The benefit of this app for teachers is that when you have all your reading material in one place, it becomes much easier to say no when information becomes too overwhelming. “When it comes in, I can mark everything as read,” says Stachowiak, “Some of my students were recently saying I’m making liberal use of the ‘mark all as read’. You don’t literally read every story… I’ll skim the headlines and then say, ‘Eh, none of them really stood out to me, or maybe just one did.’.”

    “I like Feedly a lot because it’s relatively easy to add content into it, you can organize, and it works really well with other kinds of systems for reading on your mobile devices.”



    $11/year is a tool that lets you save information to a folder—and stays saved if the page is deleted. But more than that, it’s an extremely powerful tool for organizing information under multiple headings, or tags. Tagging shines because more than one can be applied to each article, and this gives it a great deal of power as a note taking app.

    “The layout of [] is really simple, which is one of the things I like about it,” says Stachowiak. “I can just be reading on my mobile device, or I can be reading on the web, and with a click it automatically grabs the title of whatever news item and the link, and I just put in what are called tags. Sometimes it has suggested tags already. If it’s related to a class I teach, then I’ll put the class number, if it’s a topic, I’ll put the topic. Then I like to identify, is it humor, is it video, is it audio, and really make it have value for me longer-term.”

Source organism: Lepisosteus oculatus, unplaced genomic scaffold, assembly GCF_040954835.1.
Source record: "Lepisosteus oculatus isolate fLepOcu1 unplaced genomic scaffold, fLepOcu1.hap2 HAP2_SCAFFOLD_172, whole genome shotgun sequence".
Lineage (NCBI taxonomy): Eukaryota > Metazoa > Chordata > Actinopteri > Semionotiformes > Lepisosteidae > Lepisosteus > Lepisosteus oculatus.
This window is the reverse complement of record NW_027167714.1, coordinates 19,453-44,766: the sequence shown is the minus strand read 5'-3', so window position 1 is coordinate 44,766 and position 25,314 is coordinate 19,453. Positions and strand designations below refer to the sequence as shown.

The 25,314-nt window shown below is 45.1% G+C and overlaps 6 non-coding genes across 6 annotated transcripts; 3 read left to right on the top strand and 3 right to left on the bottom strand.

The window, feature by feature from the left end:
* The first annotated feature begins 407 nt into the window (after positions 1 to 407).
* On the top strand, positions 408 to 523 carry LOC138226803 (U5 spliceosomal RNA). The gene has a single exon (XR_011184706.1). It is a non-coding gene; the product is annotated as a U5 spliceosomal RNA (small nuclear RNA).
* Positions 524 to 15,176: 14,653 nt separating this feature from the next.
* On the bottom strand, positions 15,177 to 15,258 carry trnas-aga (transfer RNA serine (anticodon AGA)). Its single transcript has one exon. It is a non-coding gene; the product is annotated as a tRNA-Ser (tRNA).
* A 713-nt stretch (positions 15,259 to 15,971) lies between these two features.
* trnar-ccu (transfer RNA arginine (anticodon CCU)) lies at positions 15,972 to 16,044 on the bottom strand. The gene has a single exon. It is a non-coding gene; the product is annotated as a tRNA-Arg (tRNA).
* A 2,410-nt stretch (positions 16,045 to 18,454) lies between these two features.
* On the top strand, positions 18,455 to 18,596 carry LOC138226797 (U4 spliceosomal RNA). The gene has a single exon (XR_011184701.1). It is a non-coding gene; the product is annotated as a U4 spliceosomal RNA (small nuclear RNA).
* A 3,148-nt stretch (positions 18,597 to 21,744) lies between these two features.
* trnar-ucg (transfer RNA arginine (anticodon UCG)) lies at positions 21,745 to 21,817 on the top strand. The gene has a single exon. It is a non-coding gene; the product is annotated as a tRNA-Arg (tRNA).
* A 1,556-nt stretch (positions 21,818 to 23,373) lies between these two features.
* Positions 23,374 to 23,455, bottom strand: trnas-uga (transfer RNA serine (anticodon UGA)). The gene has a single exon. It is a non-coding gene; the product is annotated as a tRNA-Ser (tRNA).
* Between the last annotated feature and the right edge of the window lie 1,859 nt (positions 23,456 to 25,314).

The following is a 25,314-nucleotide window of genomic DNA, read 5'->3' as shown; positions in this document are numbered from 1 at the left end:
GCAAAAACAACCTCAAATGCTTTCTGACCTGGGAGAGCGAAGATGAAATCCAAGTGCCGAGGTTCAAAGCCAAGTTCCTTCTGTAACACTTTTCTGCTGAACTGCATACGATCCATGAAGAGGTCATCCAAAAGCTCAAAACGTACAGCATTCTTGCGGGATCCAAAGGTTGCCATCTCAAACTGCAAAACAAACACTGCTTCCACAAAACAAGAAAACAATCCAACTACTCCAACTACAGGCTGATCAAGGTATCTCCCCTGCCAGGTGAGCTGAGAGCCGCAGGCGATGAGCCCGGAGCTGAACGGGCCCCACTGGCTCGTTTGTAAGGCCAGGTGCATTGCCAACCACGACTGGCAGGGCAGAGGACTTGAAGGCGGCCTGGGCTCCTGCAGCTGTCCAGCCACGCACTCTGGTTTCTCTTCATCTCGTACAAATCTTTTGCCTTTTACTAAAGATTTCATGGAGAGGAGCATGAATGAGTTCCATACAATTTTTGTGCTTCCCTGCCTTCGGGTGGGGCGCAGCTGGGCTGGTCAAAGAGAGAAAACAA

9. NextDraft


    iOS (also over e-mail)

    All the apps for teachers Stachowiak has suggested so far have focused on self-curation—Feedly and Pinboard for article location and archiving, Slack for notification-free community and Overcast for podcasts.

    But if you want to be another remove from the Internet firehose of information, you can sign up to NextDraft—a newsletter available over e-mail and an iOS app, compiled every day by Dave Pell, whom Stachowiak calls a “master curator.” Gizmodo describes NextDraft as a “life vest for the news typhoon.”

    “Each morning I visit about 75 news sites, and from that swirling nightmare of information quicksand, I pluck the top ten most fascinating items of the day,” Pell explains. If you’re able to keep to your inbox instead of a parade of social media and news website, you’ll be able to focus more.

  11. Instapaper

“Here’s my not best practice for how to use this app,” explains Stachowiak. “I see an article and I go, ‘Ooh, that’d be great to read.’ This is a memo I write to my future self. ‘Wouldn’t future self like to read this article or watch this TED Talk or whatever?’… It’s so easy. I just push a little button my browser, and all of a sudden that’s gone off to my future self. And guess what? That queue just keeps getting longer and longer and longer, and I rarely go back and read them.”

Providing that you can meet that commitment to your future self, Instapaper can be a great way to filter out the noise by restricting your reading to offline on your smartphone. “Read-it-later services are incredible,” she adds. “They will pare down the advertising, they take out all the clutter, they put it in a very readable format.”

Bonni’s book, The Productive Online Professor, can be pre-ordered today on Amazon. Learn to practice personal knowledge management, all about the practice of “seek, sense and share,” effective filtering, and other techniques aimed to inspire you towards unplugging, by watching our webinar on demand below.

Related pages